Racial Justice Speaker Discusses Leading Change Toward Antiracism and Real Allyship

Racial Justice Speaker Discusses Leading Change Toward Antiracism and Real Allyship


Michelle Silverthorn, a former lawyer turned organizational inclusion expert, spoke to a WilmerHale audience of more than 300 at a virtual event on November 10. She shared stories about her experiences with racism and encouraged listeners to engage in a new approach if they want to be real allies for change and actively fight bias. 

Describing 2020 as a “really hard year” for Black people, Silverthorn repeatedly emphasized the urgency of addressing racism. “We are having a reckoning in this country that so many of us are unequipped to talk about—namely white people,” she said. “We are told over and over again not to talk about race…but we have to get honest about race.”

Silverthorn, a Black woman who grew up in the Caribbean, shared many examples of unconscious bias, microaggressions and stereotypical assumptions from her own and others’ lives. “Someone invalidating our identities—that’s what bias really feels like,” she said. She also shared data illustrating the rate of attrition for people of color at law firms. “We can recruit really diverse classes, but we don’t keep them,” she said. 

In opening and closing remarks for the program, Litigation/Controversy Department Chair Howard Shapiro also noted the difficulty of increasing diversity, equity and inclusion in the legal industry and the broad scope of the problem: For a long time, we’ve told ourselves stories these issues are not about race…[but] of course they are, and always have been, and we need to acknowledge that fact in order to lead change. It’s incumbent on all of us to repair the world we’re in, in the workplace and more broadly.”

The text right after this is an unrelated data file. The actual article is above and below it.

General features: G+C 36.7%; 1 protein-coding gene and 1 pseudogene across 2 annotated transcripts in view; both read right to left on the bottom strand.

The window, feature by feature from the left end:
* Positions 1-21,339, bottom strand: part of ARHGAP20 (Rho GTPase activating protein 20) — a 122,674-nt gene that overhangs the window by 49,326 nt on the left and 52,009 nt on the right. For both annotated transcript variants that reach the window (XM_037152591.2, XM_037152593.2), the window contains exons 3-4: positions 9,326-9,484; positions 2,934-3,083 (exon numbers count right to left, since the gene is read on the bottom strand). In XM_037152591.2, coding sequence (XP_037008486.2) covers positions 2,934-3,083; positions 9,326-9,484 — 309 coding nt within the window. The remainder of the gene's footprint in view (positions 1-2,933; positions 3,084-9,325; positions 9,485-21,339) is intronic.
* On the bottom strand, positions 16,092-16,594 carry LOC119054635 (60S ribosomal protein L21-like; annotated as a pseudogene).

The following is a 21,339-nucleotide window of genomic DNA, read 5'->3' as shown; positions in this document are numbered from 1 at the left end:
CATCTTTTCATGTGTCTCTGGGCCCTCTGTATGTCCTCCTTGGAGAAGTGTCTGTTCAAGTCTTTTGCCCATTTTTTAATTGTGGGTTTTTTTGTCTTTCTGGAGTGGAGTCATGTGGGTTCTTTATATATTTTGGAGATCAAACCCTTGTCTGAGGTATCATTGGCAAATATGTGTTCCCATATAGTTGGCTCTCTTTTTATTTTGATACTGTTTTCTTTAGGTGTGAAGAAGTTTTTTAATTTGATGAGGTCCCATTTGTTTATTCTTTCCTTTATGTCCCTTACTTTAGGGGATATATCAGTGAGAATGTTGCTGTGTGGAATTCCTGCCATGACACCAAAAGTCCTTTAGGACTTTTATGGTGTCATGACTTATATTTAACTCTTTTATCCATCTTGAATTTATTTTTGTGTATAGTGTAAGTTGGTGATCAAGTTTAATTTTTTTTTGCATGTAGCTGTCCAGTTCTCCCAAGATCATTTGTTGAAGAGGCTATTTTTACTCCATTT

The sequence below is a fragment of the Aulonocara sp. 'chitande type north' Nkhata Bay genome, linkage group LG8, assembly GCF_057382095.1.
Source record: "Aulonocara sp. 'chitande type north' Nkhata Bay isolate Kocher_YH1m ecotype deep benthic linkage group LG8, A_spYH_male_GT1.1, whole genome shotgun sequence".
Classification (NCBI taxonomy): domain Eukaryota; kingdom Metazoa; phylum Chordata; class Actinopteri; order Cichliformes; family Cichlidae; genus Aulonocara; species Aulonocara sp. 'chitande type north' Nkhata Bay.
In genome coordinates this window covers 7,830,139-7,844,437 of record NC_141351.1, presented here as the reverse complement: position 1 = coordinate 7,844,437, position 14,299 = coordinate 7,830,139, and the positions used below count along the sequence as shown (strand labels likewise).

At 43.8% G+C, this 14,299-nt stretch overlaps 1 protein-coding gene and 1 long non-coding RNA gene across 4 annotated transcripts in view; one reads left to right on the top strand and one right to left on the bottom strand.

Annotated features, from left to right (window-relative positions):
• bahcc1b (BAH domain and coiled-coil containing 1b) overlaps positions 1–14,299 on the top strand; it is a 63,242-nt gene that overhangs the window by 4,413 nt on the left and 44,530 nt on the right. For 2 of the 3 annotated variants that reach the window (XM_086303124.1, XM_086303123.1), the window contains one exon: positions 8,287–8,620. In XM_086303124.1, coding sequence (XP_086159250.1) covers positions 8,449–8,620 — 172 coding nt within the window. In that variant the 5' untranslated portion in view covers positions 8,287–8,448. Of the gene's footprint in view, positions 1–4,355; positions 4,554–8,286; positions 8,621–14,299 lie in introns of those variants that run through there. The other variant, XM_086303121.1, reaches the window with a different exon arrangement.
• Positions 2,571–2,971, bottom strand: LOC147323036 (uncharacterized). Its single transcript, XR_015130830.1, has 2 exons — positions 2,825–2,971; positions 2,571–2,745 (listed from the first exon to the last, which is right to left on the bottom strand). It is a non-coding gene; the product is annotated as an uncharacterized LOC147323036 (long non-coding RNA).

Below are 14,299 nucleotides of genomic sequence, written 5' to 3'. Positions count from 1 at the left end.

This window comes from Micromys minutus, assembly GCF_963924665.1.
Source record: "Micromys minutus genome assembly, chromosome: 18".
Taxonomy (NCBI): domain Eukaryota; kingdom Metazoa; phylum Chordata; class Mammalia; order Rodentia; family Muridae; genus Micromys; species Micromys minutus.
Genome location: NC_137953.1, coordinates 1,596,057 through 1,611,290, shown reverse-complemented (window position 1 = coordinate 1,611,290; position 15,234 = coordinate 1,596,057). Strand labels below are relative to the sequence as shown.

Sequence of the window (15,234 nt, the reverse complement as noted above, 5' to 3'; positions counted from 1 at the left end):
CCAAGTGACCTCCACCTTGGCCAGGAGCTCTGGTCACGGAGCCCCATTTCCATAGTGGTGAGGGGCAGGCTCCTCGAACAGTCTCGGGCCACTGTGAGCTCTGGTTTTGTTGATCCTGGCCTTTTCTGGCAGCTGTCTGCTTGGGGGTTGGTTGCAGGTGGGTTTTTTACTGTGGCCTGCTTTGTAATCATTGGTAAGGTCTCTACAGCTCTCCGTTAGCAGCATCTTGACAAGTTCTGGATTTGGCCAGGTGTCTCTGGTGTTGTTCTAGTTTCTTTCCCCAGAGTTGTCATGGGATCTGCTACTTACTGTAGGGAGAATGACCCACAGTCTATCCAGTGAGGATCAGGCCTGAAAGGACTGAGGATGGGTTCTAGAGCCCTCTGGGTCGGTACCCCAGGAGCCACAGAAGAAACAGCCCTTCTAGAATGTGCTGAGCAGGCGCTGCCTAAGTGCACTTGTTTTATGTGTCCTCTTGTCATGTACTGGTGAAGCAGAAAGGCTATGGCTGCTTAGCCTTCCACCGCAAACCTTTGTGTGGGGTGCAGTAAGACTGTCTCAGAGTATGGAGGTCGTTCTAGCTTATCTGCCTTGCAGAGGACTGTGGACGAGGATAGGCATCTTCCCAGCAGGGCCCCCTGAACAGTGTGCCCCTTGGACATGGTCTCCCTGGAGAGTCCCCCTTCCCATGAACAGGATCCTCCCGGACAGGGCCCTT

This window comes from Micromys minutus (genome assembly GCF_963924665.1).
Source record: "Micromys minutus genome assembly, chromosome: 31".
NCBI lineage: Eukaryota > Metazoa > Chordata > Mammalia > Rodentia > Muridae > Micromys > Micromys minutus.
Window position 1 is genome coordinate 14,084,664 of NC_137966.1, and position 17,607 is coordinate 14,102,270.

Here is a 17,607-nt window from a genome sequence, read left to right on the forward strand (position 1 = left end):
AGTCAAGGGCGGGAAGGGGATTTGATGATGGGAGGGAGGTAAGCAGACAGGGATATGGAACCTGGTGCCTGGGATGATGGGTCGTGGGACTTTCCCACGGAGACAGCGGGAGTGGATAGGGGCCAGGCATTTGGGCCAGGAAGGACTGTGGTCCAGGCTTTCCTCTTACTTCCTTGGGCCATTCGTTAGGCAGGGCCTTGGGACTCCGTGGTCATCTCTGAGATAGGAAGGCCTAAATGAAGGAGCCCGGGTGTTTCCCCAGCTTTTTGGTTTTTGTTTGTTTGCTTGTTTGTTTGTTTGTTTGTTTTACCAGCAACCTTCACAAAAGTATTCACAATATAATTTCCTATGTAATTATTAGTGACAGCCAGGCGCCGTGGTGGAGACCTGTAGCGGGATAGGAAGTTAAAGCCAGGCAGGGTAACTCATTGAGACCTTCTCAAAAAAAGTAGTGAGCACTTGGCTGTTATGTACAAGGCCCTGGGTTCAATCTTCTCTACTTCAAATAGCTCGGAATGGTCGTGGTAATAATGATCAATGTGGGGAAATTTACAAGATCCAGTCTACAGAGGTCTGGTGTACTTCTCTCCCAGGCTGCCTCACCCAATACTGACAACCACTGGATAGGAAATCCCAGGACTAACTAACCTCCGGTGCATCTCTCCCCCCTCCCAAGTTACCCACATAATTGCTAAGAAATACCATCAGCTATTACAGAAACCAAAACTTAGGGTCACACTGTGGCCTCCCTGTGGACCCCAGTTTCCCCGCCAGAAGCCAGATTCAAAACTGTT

Silverthorn offered suggestions for how to do that, by encouraging respect and empathy and giving people the space to make and learn from mistakes. She also advocated for new rules of equity, allyship and inclusion, and changing systems and policies that can help or hinder people of color in the workplace, such as childcare leave, flextime and recruiting. 

“Discomfort—that’s what I need you to feel if you are willing to change this,” she said. “I’m going to ask you to do some work now. This isn’t comfortable work. But if we are in this world-changing business together, it’s work I need to ask you to do with me.”